He said if there are cases in a restaurant, it doesn’t necessarily mean it’s the restaurant’s fault, because it comes down to people, and he said that sometimes mistakes are made.

Centers for Disease Control and Prevention

The Monroe County Department of Public Health has reported another spike in the number of daily positive cases for COVID-19.

On Friday, officials said they saw 78 newly confirmed cases, with a number of those cases involving individuals in the 10 to 19 age range as well as men in their 20s.

At St. John Fisher College, which announced earlier in the week it would move to all-remote learning for the rest of the fall semester, reported 95 confirmed cases of COVID-19 through October 23.

Centers for Disease Control and Prevention

Monroe County has the lowest COVID-19 infection rate for communities with over 500,000 people in the United States according to a New York Times report cited by county leaders. They touted the report in the first of a series of regular coronavirus briefings that will be held on Thursdays.

Monroe County Commissioner of Public Health, Dr. Michael Mendoza, noted that the number of confirmed cases has gone up, including the numbers released on Thursday, which showed 52 new cases of the virus. Mendoza said that’s because the county is doing more testing.

Ontario County Sheriff Kevin Henderson has announced that deputies will soon be equipped with body-worn cameras.

He said it's an initiative that has been a priority of his since taking office last year, and is not a reactive move following incidents involving police and the deaths of Daniel Prude and George Floyd.

“Video is helpful for investigations, prosecutions, alleged misconduct, and also if there's a false allegation, it also helps us there as well." Henderson said the cameras will be a positive addition for law enforcement.

URMC/Zoom screenshot

The University of Rochester Medical Center is conducting another Phase 3 clinical trial for a potential coronavirus vaccine under the federal Operation Warp Speed initiative.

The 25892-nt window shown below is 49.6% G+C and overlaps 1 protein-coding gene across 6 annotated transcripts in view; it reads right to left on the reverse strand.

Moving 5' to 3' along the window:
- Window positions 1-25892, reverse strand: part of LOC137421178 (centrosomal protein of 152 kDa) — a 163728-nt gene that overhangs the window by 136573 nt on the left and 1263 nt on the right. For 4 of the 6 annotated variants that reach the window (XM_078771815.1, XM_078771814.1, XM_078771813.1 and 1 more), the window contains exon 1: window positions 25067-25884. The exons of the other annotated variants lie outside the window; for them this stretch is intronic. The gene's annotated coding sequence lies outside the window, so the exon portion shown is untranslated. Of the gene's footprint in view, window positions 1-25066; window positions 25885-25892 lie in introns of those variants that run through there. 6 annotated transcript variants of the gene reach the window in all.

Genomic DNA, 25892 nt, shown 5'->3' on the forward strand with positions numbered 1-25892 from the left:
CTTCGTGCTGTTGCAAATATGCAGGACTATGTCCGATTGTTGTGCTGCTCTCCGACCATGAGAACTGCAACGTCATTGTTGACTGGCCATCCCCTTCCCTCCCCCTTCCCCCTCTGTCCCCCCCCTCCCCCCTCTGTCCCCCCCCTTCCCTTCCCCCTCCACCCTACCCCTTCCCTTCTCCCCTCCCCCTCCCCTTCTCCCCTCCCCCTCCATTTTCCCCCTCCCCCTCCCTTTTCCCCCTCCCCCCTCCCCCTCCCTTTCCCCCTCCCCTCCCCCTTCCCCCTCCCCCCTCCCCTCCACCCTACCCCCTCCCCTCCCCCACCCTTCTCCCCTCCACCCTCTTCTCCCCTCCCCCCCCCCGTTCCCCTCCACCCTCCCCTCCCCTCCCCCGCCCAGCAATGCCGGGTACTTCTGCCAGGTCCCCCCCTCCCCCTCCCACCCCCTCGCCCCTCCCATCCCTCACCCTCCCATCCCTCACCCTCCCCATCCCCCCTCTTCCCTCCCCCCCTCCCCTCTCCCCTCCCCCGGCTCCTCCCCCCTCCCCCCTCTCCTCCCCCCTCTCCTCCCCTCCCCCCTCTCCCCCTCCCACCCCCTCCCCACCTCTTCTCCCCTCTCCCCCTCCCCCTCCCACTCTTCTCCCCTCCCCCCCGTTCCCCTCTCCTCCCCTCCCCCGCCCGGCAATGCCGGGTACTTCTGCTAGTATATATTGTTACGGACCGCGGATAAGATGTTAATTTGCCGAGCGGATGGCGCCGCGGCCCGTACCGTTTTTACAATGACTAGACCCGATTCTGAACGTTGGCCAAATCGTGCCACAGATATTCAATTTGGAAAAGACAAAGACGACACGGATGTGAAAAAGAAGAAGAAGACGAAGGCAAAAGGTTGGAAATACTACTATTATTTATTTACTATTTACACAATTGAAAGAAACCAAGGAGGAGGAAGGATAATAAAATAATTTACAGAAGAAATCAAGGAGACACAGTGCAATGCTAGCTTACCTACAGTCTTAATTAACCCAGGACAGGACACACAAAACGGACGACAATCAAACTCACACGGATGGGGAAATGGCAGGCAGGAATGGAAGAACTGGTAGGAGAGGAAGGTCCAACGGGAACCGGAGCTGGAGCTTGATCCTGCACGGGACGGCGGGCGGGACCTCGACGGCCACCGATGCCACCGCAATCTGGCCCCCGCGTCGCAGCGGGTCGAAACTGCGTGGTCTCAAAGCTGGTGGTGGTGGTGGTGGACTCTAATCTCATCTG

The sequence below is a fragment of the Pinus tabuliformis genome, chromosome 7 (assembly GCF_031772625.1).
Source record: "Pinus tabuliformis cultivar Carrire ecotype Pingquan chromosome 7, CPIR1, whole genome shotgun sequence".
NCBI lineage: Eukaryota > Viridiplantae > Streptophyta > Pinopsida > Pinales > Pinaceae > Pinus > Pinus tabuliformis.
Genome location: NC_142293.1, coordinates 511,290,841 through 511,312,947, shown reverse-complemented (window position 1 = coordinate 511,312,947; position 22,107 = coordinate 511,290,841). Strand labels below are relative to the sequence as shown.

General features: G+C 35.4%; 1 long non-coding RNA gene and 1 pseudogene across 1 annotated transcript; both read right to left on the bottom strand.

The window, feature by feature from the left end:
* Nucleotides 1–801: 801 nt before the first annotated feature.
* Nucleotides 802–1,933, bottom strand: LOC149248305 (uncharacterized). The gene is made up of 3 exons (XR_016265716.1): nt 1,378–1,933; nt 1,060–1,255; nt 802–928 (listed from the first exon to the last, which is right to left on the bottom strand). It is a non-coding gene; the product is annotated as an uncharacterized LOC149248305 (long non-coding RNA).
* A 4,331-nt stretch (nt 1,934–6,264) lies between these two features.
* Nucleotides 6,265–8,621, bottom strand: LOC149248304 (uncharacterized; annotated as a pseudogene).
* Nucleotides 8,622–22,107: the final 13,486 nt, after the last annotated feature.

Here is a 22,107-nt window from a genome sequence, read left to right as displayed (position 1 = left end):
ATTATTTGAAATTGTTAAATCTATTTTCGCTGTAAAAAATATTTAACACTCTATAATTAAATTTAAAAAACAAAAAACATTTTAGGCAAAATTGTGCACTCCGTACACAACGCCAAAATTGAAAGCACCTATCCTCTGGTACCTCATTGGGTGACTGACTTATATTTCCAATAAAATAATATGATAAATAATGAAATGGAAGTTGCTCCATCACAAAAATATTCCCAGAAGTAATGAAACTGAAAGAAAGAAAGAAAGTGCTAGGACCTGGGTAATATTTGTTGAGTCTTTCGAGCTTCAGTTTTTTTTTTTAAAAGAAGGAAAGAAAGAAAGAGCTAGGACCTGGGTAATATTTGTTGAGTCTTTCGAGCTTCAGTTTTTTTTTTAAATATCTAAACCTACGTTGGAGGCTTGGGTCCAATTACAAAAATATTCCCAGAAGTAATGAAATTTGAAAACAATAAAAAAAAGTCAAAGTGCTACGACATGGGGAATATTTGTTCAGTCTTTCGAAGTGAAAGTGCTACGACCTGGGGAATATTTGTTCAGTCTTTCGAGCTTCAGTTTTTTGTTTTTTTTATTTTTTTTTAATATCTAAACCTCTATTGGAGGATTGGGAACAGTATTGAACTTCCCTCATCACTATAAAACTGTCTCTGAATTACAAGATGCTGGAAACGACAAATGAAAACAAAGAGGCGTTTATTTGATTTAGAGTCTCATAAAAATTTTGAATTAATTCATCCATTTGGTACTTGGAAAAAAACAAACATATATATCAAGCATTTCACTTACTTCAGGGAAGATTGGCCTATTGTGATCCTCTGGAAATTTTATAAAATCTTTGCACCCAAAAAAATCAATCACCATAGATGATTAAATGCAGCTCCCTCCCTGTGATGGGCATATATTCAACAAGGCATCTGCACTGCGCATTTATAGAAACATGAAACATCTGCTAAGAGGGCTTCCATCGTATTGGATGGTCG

More than 30,000 people from around the country will be recruited for the study, including 1,000 in Rochester. Volunteers will receive the first doses of the vaccine, which was developed by AstraZeneca and the University of Oxford.

File photo

Tuesday was National Poll Worker Recruitment Day, and good government organizations such as Common Cause New York are encouraging young people to sign up to work at voting sites this fall.

Executive Director Susan Lerner noted that poll workers are generally older, and during the pandemic, many may be opting out of being a poll worker out of fear of contracting COVID-19.

``Young people can help our elections and make some extra money by becoming poll workers and relieve the pressure on our older poll workers," Lerner said.

Centers for Disease Control and Prevention

Governor Andrew Cuomo says New Yorkers should be proud of their hard work and discipline, which led to another day of record low numbers for COVID-19 hospitalizations, ICU Patients and intubations statewide.

Cuomo reported on Sunday that the number of hospitalizations fell to 472 as of Saturday, a new low since March 16.

There were 110 patients in intensive care, the lowest since March 15.

And intubations, or patients on a ventilator, fell to 50 statewide, a new low since mid-March.